Yes. Like that, but not the same exactly. In the painting before you, there is a central motif of a blue so pale that it’s almost white. It’s shape, or form,  is spatially three dimensional, while the painted marks, the lines or brush strokes that give it definition take the shape of an elongated human head, though less symmetrically shaped than that. And it’s not a solid object, doesn’t have a continuous surface, but is broken up by contour lines meant only to give it an approximate shape. If you had eyes, you’d see that it has an interior volume, that it is porous, that it is shape that floats, or is suspended in, a much denser background space that implies the physicality of a medium, a density of some other kind of matter, a matter of a different nature than what the motif shape is made of, like a human body floating in a river with it’s currents and eddies and whirlpools, and variable depths.

B

Like a first violinist playing a ‘solo’ line in the midst of a full orchestra accompaniament?

P

Yes. Nearly like that.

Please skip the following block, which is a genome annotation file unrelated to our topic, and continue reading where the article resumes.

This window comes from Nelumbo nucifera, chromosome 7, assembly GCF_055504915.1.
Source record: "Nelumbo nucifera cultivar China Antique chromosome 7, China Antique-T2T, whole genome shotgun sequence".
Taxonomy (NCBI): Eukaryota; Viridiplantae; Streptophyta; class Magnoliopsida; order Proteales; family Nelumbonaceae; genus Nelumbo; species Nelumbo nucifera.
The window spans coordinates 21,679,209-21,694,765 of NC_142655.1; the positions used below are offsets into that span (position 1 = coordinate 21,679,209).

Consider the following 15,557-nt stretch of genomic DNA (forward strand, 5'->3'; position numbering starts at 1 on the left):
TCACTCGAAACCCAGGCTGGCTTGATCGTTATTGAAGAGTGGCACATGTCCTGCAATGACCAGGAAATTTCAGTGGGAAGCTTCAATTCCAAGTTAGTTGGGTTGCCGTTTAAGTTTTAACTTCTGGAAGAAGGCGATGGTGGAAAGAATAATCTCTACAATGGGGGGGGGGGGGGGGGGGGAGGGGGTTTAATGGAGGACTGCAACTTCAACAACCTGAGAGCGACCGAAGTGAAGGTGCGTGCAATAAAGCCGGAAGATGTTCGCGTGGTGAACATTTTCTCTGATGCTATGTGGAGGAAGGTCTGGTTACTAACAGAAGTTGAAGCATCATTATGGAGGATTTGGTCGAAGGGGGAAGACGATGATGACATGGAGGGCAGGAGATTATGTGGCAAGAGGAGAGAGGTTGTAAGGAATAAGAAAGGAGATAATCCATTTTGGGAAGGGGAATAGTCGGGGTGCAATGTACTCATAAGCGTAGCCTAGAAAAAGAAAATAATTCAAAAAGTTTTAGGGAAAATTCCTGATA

B

Okay. I can imagine that. But what does it feel like? What is the fate of your motif? If it’s like a body suspended in a river, will it sink or swim? Is it part of the river? Or, is it ‘something’ else? It is emerging from the river? Or, is it dissolving into it?

P

Perhaps that is in the eye of the beholder.

B

Fair enough. But if it’s painted in the bassoon key of cobalt, then, musically speaking, your motif would be heavy, wouldn’t it? and therefore its natural tendency would be to sink?

P

It would, yes, if the motive were bassoon, or cobalt blue. But it isn’t. If you recall, the motif is a pale shade of blue, and therefore far lighter than cobalt, in the high pitch range of a bassoon, and therefore a figure that floats on the surface, in no danger of being submerged. It’s a dandelion bloom floating over the surface of a dark blue river. But one that’s always in danger of becoming saturated by the river’s substance, and, yes, of eventually becoming heavy and sinking. So it’s fate, in my painting, is depicted as not yet determined. A wind could still lift it into the air and blow it onto a shore where it might bloom again. Or, it might be eaten by a trout or be dashed against a rock where it would dry and die in the heat of the sun.

B

You’re sounding Wagnerian, Painter.

P

Well, I am, after all, dear Composer, German.

B

Ah… I see….

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The Painter and the Blind Composer [redux]